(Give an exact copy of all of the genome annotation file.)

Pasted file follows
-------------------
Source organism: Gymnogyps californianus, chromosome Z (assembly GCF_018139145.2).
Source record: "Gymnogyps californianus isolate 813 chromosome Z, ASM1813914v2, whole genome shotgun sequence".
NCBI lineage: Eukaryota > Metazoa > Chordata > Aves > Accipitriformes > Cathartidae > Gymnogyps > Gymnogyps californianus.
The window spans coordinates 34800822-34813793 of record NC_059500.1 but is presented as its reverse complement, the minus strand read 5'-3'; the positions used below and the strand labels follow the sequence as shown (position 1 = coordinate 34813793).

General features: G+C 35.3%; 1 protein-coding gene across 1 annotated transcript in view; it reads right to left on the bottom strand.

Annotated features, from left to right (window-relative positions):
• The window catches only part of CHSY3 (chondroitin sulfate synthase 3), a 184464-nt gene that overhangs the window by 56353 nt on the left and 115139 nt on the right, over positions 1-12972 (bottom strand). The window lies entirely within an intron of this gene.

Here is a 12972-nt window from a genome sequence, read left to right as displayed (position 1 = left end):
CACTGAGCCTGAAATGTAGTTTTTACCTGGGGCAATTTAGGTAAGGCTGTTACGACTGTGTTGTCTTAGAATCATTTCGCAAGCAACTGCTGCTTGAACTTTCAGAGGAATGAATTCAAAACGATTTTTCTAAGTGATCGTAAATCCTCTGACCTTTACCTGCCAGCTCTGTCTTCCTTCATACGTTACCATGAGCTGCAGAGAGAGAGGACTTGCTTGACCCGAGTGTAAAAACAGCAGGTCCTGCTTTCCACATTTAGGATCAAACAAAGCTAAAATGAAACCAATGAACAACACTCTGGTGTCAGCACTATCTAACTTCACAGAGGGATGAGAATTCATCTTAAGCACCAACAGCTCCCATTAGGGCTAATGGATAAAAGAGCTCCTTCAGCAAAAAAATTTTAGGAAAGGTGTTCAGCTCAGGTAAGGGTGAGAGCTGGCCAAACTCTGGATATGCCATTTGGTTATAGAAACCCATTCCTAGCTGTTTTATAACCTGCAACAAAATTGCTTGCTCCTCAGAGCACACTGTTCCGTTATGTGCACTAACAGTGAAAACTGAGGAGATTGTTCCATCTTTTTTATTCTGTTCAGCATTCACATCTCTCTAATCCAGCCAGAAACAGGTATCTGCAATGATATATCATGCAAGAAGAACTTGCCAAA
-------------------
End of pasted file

Source organism: Gymnogyps californianus, chromosome Z (assembly GCF_018139145.2).
Source record: "Gymnogyps californianus isolate 813 chromosome Z, ASM1813914v2, whole genome shotgun sequence".
NCBI lineage: Eukaryota > Metazoa > Chordata > Aves > Accipitriformes > Cathartidae > Gymnogyps > Gymnogyps californianus.
The window spans coordinates 34800822-34813793 of record NC_059500.1 but is presented as its reverse complement, the minus strand read 5'-3'; the positions used below and the strand labels follow the sequence as shown (position 1 = coordinate 34813793).

General features: G+C 35.3%; 1 protein-coding gene across 1 annotated transcript in view; it reads right to left on the bottom strand.

Annotated features, from left to right (window-relative positions):
• The window catches only part of CHSY3 (chondroitin sulfate synthase 3), a 184464-nt gene that overhangs the window by 56353 nt on the left and 115139 nt on the right, over positions 1-12972 (bottom strand). The window lies entirely within an intron of this gene.

Here is a 12972-nt window from a genome sequence, read left to right as displayed (position 1 = left end):
CACTGAGCCTGAAATGTAGTTTTTACCTGGGGCAATTTAGGTAAGGCTGTTACGACTGTGTTGTCTTAGAATCATTTCGCAAGCAACTGCTGCTTGAACTTTCAGAGGAATGAATTCAAAACGATTTTTCTAAGTGATCGTAAATCCTCTGACCTTTACCTGCCAGCTCTGTCTTCCTTCATACGTTACCATGAGCTGCAGAGAGAGAGGACTTGCTTGACCCGAGTGTAAAAACAGCAGGTCCTGCTTTCCACATTTAGGATCAAACAAAGCTAAAATGAAACCAATGAACAACACTCTGGTGTCAGCACTATCTAACTTCACAGAGGGATGAGAATTCATCTTAAGCACCAACAGCTCCCATTAGGGCTAATGGATAAAAGAGCTCCTTCAGCAAAAAAATTTTAGGAAAGGTGTTCAGCTCAGGTAAGGGTGAGAGCTGGCCAAACTCTGGATATGCCATTTGGTTATAGAAACCCATTCCTAGCTGTTTTATAACCTGCAACAAAATTGCTTGCTCCTCAGAGCACACTGTTCCGTTATGTGCACTAACAGTGAAAACTGAGGAGATTGTTCCATCTTTTTTATTCTGTTCAGCATTCACATCTCTCTAATCCAGCCAGAAACAGGTATCTGCAATGATATATCATGCAAGAAGAACTTGCCAAA